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Relief with Maize Goddess (Chicomecóatl)

Arts of the Americas

On View: American Art Galleries, 5th Floor, The Americas’ First Peoples, 4000 B.C.E.–1521 C.E.
The importance of maize (corn) and chocolate, two of the many plants native to the Americas, is exemplified by these Aztec sculptures.

The relief panel of the maize goddess Chicomecóatl may have been set into an altar. Chicomecóatl controlled the positive and negative powers of growth and famine. Her elaborate headdress is topped by two ears of corn. In her right hand, she holds a snake-shaped rattle staff, used to penetrate and fertilize the soil.

The man carrying a cacao pod may represent one of the merchants who brought cacao beans from the tropical coastal lowlands to the Valley of Mexico. Chocolate, made from the beans of the cacao pod, was a popular drink in Aztec society.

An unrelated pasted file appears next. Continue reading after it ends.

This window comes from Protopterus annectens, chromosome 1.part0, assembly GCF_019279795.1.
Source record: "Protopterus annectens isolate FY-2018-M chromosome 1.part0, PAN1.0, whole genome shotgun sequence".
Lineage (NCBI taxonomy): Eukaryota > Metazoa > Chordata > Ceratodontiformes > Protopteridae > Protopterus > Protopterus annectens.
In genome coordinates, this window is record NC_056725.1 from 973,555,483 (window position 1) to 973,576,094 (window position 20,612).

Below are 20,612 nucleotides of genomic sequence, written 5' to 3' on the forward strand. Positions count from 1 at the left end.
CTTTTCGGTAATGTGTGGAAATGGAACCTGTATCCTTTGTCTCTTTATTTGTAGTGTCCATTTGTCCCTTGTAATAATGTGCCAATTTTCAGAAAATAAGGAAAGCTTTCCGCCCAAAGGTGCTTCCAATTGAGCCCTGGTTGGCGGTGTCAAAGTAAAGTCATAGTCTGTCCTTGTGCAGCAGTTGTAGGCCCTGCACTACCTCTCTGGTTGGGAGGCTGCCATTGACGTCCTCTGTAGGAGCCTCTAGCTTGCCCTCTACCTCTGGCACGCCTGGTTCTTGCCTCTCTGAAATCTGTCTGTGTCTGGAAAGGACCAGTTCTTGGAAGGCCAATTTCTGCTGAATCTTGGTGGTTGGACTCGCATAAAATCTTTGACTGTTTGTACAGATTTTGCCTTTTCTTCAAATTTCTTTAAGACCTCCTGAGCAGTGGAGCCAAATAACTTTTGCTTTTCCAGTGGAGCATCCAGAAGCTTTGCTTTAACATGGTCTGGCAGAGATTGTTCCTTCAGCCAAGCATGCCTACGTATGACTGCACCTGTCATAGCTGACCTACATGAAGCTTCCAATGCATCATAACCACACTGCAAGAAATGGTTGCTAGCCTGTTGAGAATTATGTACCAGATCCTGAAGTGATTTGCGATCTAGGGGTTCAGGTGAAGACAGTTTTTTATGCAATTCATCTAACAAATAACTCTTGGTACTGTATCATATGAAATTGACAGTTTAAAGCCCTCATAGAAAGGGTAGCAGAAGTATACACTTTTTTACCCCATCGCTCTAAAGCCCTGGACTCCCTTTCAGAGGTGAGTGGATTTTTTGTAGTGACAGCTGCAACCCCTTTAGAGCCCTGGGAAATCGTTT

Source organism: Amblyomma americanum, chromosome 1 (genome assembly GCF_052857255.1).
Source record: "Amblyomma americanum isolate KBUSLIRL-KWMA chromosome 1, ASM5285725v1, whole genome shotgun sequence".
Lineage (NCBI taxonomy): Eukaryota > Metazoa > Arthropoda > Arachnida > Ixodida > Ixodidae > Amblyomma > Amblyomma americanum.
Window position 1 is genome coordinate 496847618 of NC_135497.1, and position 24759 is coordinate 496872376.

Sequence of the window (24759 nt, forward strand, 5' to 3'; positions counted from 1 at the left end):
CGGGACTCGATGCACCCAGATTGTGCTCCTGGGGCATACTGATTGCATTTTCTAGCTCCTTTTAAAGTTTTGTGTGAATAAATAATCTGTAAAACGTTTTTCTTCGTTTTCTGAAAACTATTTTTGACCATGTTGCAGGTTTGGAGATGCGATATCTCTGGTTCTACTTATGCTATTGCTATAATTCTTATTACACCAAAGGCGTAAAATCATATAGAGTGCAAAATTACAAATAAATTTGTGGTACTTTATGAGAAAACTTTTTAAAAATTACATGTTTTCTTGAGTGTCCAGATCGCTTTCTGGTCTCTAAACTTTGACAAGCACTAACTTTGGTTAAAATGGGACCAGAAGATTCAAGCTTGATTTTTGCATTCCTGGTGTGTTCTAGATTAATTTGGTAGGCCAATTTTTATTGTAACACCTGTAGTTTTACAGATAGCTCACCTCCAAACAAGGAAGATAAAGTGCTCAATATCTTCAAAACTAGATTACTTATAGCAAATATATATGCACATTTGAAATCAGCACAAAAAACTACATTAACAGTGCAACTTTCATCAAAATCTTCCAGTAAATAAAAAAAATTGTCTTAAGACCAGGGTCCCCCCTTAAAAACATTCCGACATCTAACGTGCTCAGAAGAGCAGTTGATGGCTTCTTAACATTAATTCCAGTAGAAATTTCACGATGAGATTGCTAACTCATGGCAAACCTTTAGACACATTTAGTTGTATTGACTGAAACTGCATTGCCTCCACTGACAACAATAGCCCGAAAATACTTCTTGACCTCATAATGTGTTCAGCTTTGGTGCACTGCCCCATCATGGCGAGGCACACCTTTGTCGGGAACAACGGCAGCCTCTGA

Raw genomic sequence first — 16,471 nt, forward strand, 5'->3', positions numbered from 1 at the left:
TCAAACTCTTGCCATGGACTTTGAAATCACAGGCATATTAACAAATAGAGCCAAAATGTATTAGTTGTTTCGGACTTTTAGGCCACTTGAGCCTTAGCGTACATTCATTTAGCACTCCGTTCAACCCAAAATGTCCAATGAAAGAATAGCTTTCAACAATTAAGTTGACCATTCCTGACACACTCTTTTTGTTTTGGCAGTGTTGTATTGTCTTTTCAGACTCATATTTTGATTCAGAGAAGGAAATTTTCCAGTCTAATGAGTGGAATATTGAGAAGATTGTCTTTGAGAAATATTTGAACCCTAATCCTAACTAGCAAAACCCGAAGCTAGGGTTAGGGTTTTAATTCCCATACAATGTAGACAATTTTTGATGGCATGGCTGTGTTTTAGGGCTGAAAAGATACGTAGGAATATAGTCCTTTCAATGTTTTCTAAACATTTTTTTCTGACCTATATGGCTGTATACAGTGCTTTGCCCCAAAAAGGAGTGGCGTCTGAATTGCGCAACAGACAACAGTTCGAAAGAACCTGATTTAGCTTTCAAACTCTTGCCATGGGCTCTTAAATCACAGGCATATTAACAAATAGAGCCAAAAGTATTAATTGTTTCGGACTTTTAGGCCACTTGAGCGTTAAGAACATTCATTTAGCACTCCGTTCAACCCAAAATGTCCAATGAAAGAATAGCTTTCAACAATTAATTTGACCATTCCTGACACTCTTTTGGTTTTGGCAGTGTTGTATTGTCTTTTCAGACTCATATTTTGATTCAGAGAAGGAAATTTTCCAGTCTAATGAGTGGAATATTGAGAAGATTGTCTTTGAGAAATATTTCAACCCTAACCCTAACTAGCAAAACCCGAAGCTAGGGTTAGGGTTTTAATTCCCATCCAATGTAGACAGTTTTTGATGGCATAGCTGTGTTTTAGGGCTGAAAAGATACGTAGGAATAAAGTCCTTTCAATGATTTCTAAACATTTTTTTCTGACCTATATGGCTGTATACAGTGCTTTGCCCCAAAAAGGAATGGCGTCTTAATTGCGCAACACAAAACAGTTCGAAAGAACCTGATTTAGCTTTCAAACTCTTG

CULTURE Aztec
MEDIUM Stone
DATES 1440-1521
DIMENSIONS 15 1/2 x 11 3/4 x 3 3/8 in. (39.4 x 29.8 x 8.6 cm)  (show scale)
COLLECTIONS Arts of the Americas
EXHIBITIONS
ACCESSION NUMBER 51.109
CREDIT LINE A. Augustus Healy Fund
RIGHTS STATEMENT Creative Commons-BY
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CAPTION Aztec. Relief with Maize Goddess (Chicomecóatl), 1440-1521. Stone, 15 1/2 x 11 3/4 x 3 3/8 in. (39.4 x 29.8 x 8.6 cm). Brooklyn Museum, A. Augustus Healy Fund, 51.109. Creative Commons-BY (Photo: Brooklyn Museum, 51.109.jpg)
IMAGE overall, 51.109.jpg. Brooklyn Museum photograph
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